The Associated Press expects to finalize plans this week to open a news bureau in Pyongyang.

A team from the U.S.-based news organization is currently in the North Korean capital negotiating the details of the bureau, which AP President Tom Curley said he hopes will be open in early 2012.

Curley told South Korea’s Yonhap News that AP expects it will have “a text correspondent and a photographer, and we expect to have others as well” stationed at the bureau.

An opening in 2012 would allow the news organization to cover the April 2012 anniversary of the 100th anniversary of the birth of Kim Il Sung, which is expected to be one of the biggest events in North Korea for many years. The year could also be a crucial one for pushing forward the change in leadership from Kim Jong Il to son Kim Jong Un.

The AP previously signed a memorandum of understanding to open the bureau and the team in Pyongyang is attempting to turn that into a firm deal. It includes AP Vice President John Daniszewski, Seoul Bureau Chief Jean Lee, Chief Asia Photographer David Guttenfelder, Director of Photography Santiago Lyon, Asia Pacific Regional Director of Technology Markus Kreutz and Asia Pacific Editor Brian Carovillano.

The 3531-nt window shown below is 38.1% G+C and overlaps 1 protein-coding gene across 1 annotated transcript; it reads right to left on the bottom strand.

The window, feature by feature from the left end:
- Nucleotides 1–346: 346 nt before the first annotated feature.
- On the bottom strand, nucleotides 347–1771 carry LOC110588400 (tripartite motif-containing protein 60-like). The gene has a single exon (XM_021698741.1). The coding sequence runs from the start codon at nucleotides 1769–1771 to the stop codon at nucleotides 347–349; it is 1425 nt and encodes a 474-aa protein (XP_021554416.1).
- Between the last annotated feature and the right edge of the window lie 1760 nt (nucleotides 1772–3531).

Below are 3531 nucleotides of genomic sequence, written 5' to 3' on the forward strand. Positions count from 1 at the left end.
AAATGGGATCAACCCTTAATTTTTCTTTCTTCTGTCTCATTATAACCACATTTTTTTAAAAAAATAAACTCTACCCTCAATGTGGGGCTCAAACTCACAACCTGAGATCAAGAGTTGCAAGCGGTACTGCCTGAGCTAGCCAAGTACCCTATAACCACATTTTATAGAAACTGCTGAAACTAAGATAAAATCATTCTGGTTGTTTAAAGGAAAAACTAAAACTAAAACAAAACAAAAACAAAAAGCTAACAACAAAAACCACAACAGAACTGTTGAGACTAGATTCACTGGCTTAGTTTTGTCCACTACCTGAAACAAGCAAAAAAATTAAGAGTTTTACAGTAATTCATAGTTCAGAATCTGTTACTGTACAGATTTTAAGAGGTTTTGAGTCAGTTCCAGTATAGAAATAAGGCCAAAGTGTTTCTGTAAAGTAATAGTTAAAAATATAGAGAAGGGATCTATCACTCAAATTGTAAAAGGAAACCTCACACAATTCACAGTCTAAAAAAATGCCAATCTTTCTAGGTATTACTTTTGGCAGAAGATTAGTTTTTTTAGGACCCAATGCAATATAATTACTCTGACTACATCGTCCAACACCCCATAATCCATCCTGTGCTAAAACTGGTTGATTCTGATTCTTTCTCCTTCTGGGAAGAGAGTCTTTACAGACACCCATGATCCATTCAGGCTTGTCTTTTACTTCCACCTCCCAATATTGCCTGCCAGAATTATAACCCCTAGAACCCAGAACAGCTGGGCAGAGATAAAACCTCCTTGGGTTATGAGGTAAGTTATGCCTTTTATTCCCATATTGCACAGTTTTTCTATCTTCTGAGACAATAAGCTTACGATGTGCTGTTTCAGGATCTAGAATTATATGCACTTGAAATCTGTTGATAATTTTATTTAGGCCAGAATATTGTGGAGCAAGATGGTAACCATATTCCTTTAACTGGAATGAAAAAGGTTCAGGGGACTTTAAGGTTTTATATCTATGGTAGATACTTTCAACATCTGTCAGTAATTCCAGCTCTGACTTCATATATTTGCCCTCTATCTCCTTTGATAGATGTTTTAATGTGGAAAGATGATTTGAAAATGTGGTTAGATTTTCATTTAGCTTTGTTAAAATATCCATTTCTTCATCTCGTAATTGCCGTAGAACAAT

KCNA published a picture and video of the arrival of the team.

When the bureau opens it is expected to make AP the only western news organization with a text and photo bureau in the North Korea capital — a considerable coup for AP, which has been cultivating its relationship with the North Korean government for several years.

APTN, the organization’s TV news arm, opened an office in Pyongyang in 2006.

On the text and photo side, the only other foreign competition comes from China’s Xinhua and Russia’s ITAR-TASS, which already operate from Pyongyang. North Korea’s domestic news agency, KCNA (Korean Central News Agency), has recently begun pushing its content to a wider audience through the web and video deals with Reuters TV and APTN.